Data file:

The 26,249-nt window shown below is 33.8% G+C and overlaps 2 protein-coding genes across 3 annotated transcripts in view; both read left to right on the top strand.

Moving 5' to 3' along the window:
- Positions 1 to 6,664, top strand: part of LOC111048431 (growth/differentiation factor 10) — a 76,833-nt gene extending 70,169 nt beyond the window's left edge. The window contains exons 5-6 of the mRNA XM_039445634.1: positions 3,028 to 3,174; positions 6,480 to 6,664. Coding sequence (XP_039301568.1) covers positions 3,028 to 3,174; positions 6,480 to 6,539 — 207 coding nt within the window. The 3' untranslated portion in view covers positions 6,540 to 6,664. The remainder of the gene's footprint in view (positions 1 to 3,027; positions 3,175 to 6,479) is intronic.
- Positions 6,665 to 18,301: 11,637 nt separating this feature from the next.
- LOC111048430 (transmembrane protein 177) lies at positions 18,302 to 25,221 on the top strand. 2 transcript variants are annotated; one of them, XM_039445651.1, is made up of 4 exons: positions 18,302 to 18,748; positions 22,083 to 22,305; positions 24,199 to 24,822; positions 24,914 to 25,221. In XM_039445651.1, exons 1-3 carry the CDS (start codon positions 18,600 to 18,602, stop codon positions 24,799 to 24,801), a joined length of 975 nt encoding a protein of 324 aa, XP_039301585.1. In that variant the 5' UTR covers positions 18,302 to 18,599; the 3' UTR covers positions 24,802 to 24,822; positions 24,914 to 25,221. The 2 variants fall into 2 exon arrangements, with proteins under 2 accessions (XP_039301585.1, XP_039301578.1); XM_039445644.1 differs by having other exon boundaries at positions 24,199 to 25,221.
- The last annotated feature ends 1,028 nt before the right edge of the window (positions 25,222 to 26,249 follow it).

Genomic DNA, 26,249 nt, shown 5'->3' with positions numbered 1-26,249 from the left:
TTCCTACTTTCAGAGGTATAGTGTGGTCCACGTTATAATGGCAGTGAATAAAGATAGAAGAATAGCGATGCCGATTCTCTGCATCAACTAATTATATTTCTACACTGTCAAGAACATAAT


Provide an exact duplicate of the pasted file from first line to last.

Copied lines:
The 26,249-nt window shown below is 33.8% G+C and overlaps 2 protein-coding genes across 3 annotated transcripts in view; both read left to right on the top strand.

Moving 5' to 3' along the window:
- Positions 1 to 6,664, top strand: part of LOC111048431 (growth/differentiation factor 10) — a 76,833-nt gene extending 70,169 nt beyond the window's left edge. The window contains exons 5-6 of the mRNA XM_039445634.1: positions 3,028 to 3,174; positions 6,480 to 6,664. Coding sequence (XP_039301568.1) covers positions 3,028 to 3,174; positions 6,480 to 6,539 — 207 coding nt within the window. The 3' untranslated portion in view covers positions 6,540 to 6,664. The remainder of the gene's footprint in view (positions 1 to 3,027; positions 3,175 to 6,479) is intronic.
- Positions 6,665 to 18,301: 11,637 nt separating this feature from the next.
- LOC111048430 (transmembrane protein 177) lies at positions 18,302 to 25,221 on the top strand. 2 transcript variants are annotated; one of them, XM_039445651.1, is made up of 4 exons: positions 18,302 to 18,748; positions 22,083 to 22,305; positions 24,199 to 24,822; positions 24,914 to 25,221. In XM_039445651.1, exons 1-3 carry the CDS (start codon positions 18,600 to 18,602, stop codon positions 24,799 to 24,801), a joined length of 975 nt encoding a protein of 324 aa, XP_039301585.1. In that variant the 5' UTR covers positions 18,302 to 18,599; the 3' UTR covers positions 24,802 to 24,822; positions 24,914 to 25,221. The 2 variants fall into 2 exon arrangements, with proteins under 2 accessions (XP_039301585.1, XP_039301578.1); XM_039445644.1 differs by having other exon boundaries at positions 24,199 to 25,221.
- The last annotated feature ends 1,028 nt before the right edge of the window (positions 25,222 to 26,249 follow it).

Genomic DNA, 26,249 nt, shown 5'->3' with positions numbered 1-26,249 from the left:
TTCCTACTTTCAGAGGTATAGTGTGGTCCACGTTATAATGGCAGTGAATAAAGATAGAAGAATAGCGATGCCGATTCTCTGCATCAACTAATTATATTTCTACACTGTCAAGAACATAAT